- Be informed
- Get involved
- Donate now
- News & media
The Murray-Darling Basin Authority needs to stop the race to the bottom it sparked when it said it would only look at returning enough water to slow the destruction of Australia’s most important life support system, not save it.
Authority chair Mike Taylor has said he wants to look at how the Authority can recommend returning even less water to the rivers of the Murray-Darling.
“The authority’s job isn’t to oversee the continued destruction of the river system,” said the Australian Conservation Foundation’s healthy ecosystems program manager Dr Paul Sinclair.
“The Authority has to steer the Murray-Darling back to health.
“Ninety per cent of the basin’s floodplain wetlands have been lost, 80% of the waterbird are gone and 80% of the red gums in lower Murray are severely stressed – all because we’ve taken out too much water for too long.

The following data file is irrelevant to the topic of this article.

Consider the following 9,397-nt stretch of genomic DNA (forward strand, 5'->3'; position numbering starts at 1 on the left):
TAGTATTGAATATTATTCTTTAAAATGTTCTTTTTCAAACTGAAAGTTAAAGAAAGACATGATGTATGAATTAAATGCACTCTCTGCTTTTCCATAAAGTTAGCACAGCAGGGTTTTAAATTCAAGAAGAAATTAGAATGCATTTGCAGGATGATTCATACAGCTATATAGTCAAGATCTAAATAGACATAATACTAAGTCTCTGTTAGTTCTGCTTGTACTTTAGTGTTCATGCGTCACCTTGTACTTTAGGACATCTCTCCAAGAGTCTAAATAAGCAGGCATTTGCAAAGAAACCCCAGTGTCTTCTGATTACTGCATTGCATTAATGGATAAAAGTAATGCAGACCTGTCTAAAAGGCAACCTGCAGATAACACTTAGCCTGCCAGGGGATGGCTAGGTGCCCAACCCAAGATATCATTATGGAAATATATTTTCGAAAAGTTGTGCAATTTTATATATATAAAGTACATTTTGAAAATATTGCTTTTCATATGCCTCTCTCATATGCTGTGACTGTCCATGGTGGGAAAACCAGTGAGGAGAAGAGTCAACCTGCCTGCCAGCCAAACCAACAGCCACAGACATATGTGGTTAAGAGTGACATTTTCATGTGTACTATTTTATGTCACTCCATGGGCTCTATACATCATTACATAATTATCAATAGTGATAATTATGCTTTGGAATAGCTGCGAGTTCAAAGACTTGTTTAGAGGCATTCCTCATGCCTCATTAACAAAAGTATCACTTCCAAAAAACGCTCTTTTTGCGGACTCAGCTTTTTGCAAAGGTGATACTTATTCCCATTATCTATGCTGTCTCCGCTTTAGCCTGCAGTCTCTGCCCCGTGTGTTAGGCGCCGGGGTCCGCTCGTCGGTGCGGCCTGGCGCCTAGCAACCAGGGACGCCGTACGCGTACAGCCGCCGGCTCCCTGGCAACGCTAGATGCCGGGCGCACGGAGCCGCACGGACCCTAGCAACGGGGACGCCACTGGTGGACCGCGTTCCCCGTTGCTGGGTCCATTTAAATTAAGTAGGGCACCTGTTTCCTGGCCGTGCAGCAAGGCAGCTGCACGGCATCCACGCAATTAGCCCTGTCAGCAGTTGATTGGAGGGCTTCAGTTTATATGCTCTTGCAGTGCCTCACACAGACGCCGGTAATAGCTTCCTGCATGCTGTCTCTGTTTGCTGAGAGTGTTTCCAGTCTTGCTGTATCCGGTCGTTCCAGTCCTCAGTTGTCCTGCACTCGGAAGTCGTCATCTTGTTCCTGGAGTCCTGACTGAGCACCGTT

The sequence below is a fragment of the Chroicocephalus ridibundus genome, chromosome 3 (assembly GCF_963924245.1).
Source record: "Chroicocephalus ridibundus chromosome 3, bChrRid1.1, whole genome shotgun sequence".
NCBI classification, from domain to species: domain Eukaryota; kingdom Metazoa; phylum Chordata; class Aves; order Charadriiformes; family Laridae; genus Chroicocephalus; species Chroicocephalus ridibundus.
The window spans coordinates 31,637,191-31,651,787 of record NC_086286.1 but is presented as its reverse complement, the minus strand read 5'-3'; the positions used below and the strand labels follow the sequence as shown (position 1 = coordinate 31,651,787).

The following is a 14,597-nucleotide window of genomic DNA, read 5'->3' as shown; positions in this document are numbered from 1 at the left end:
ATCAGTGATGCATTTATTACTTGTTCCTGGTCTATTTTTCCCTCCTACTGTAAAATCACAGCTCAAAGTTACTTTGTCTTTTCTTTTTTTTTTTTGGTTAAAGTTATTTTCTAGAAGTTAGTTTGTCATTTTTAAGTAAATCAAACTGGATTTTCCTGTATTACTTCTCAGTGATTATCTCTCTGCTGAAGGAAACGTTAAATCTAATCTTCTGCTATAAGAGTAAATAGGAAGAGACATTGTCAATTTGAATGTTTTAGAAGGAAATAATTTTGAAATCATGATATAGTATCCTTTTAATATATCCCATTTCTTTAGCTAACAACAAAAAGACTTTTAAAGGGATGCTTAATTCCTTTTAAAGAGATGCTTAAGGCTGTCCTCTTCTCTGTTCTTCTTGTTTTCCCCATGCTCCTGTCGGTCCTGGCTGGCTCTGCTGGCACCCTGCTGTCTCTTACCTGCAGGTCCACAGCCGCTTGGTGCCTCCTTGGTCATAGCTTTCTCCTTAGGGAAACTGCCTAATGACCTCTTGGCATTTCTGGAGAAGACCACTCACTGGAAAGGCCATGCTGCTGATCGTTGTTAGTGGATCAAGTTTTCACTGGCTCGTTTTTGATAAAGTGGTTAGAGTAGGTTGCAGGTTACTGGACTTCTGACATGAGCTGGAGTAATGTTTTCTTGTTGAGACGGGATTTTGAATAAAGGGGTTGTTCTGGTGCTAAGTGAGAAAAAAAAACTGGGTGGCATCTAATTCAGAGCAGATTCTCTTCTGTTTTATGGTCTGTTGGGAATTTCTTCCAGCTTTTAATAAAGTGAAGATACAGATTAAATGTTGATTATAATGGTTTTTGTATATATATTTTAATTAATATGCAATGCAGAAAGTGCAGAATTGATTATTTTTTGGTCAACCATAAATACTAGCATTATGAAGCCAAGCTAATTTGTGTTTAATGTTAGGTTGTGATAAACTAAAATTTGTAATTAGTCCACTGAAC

“One irrigation industry alone, the cotton sector, can use up to seven times the amount of water consumed by Melbourne’s 3.5 million residents in a year.
“The Authority has said ‘the real possibility of environmental failure now threatens the long term economic and social viability of many industries…’
“Either it stands by this statement and delivers enough water to the river to avert this catastrophe, or it condemns the basin to a slow death,” Dr Sinclair said.
“Destroying the river is bad news for irrigators and everyone else.”
Recent analysis by ACF showed healthy rivers and wetlands provide economic benefits to basin communities and businesses worth around $2.1 billion a year.
“Minister Burke must require the Parliamentary Inquiry into the Basin Plan to identify the costs of failing to fix the overuse of water and the benefits of returning enough water to give the river system a strong chance.”